Can Growth Hormone Stop Aging?


Kate Marie

Whilst wielding a couple of dumbbells in a gym class in 2003, Kate experienced an epiphany around the lack of accepted best practice guidelines when it came to staying well and avoiding disease. Kate realized that she had no chance of slowing her own aging process unless she became better educated about her options.
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. Growth Hormone (HGH), Healthy Aging, What Happens as We Age? — By

Is Growth Hormone The Anti-Aging Pill?

It is known that growth hormone exerts effects on many parts of the body, and those prescribed growth hormone for medical conditions frequently display improvements in cardiovascular health, metabolic health and musculoskeletal system health. Growth hormone can also have a positive impact upon cognition, help prevent depression, improve sleep and improve reproductive health in both men and women.

The amount of growth hormone circulating in the body declines by around 14% for every decade of age in humans. Reduced secretion of growth hormone is partly responsible for a decrease in lean body mass, expansion of adipose (fat) tissue mass and age-related skin thinning, common characteristics of our aging bodies.

Along with this, there are declines in bone mass, muscle mass, dyslipidaemia, quality of life, and psychological symptoms similar to those seen in individuals who have a diagnosed growth hormone deficiency (GHD) disorder. These signs of aging linked in part to lower levels of growth hormone, are also known as the ‘somatopause’.

As recently as summer 2011, researchers acknowledged that the use of growth hormone in aging has been poorly studied, and although growth hormone is common in the treatment of various medical conditions, human growth hormone (hGH) and similar growth hormone treatments have yet to be approved for anti-aging purposes.

The US Perspective on Growth Hormone and Aging

In the US, growth hormone is not prescribed for anti-aging, and last decade, government bodies conducted investigations into clinics and distribution services that were providing growth hormone for non-medically prescribed purposes i.e. as an anti-aging treatment or as a sport performance enhancing treatment.

One key problem arising from this and one of the reasons for the investigation is that there are no means of detecting or monitoring adverse events in individuals who purchase growth hormone through non-traditional channels, for non-medical purposes. The authors (Oshlanksy and Perls) concluded that until efficacy and safety of growth hormone is confirmed through rigorous clinical trials, it should not be used for anything other than its prescribed medical uses.

In 2009, the Growth Hormone Research Society published a statement about the use of growth hormone and insulin-like growth factor 1 (IGF-1) to extend life span. It recommended that until further research is carried out, growth hormone in adults cannot be recommended for aging.

However, the National Institute of Aging does currently state on its website that it is investigating the administration of hormones (including growth hormone) to older people.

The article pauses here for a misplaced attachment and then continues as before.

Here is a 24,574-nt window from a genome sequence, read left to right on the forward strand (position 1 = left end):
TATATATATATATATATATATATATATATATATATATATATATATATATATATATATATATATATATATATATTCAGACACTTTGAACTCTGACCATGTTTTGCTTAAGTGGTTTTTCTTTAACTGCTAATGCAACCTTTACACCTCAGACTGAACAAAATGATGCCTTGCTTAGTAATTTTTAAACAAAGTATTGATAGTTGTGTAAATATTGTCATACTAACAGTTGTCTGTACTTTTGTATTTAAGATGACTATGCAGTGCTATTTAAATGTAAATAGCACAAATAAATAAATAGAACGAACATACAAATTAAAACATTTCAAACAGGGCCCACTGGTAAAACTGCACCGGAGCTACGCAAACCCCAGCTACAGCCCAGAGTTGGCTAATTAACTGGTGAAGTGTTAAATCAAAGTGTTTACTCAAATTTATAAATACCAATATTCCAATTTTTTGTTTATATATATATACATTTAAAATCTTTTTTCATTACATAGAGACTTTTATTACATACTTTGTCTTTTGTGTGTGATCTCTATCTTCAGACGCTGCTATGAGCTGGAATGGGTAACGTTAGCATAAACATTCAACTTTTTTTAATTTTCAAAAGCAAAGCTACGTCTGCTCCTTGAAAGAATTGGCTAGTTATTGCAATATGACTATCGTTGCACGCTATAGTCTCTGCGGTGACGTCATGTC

‘Anti-Aging’ Growth Hormone Treatment

In 1990, an early study investigated the effect of growth hormone on older men, showing that it was able to increase lean body mass, decrease overall fat mass, increase bone density in the lumbar vertebrae and increase skin thickness. The researchers at the time acknowledged that there were potential benefits of growth hormone treatment in older people, although more extensive work was required on treatment duration, adverse effects and etc.

The HORMA study included older community dwelling men, who were given a physiological dose (similar to natural levels in men in their 30s or 40s) of either testosterone supplement, or testosterone with growth hormone. Whichever group the subjects were allocated to, they demonstrated an increase in lean body mass and decrease in total fat mass. They also had an increase in muscle strength and were able to increase their stair climbing power.

Although there were some negative changes with blood pressure and LDL-cholesterol levels, the subjects showed improved HDL-cholesterol and fasting triglyceride levels. A number of the positive effects of the hormone therapy remained three months after the treatments had stopped.

The majority of reviews have acknowledged that growth hormone in older people can be beneficial, improving musculoskeletal health and promoting some aspects of good cardiovascular health. However, at the time of publishing, the review authors were unable to recommend the use of growth hormone as an anti-aging therapy.

Thierry Hertoghe is the president of The International Hormone Society, which aims to increase public awareness of importance and availability of doctors who specialize in hormone deficiencies or excesses, and also the medicine of aging. The society also aims to develop the “medicine of aging” within the professional medical community. Although the society is carrying out promising hormone work, including growth hormone, as other specialists in the field have concluded, there is still a need for large-scale, long-term clinical trials, to assess the overall benefits of growth hormone as a specialist approach for anti-aging.

Although research concludes that growth hormone therapy is able to promote physical and mental health in aging men and women, the use of growth hormone in anti-aging and longevity applications remains controversial. As more clinical studies are undertaken on growth hormone in the context of aging, it is predicted by some that growth hormone may in the future become key anti-aging therapy.


Last Reviewed 9/Mar/2014

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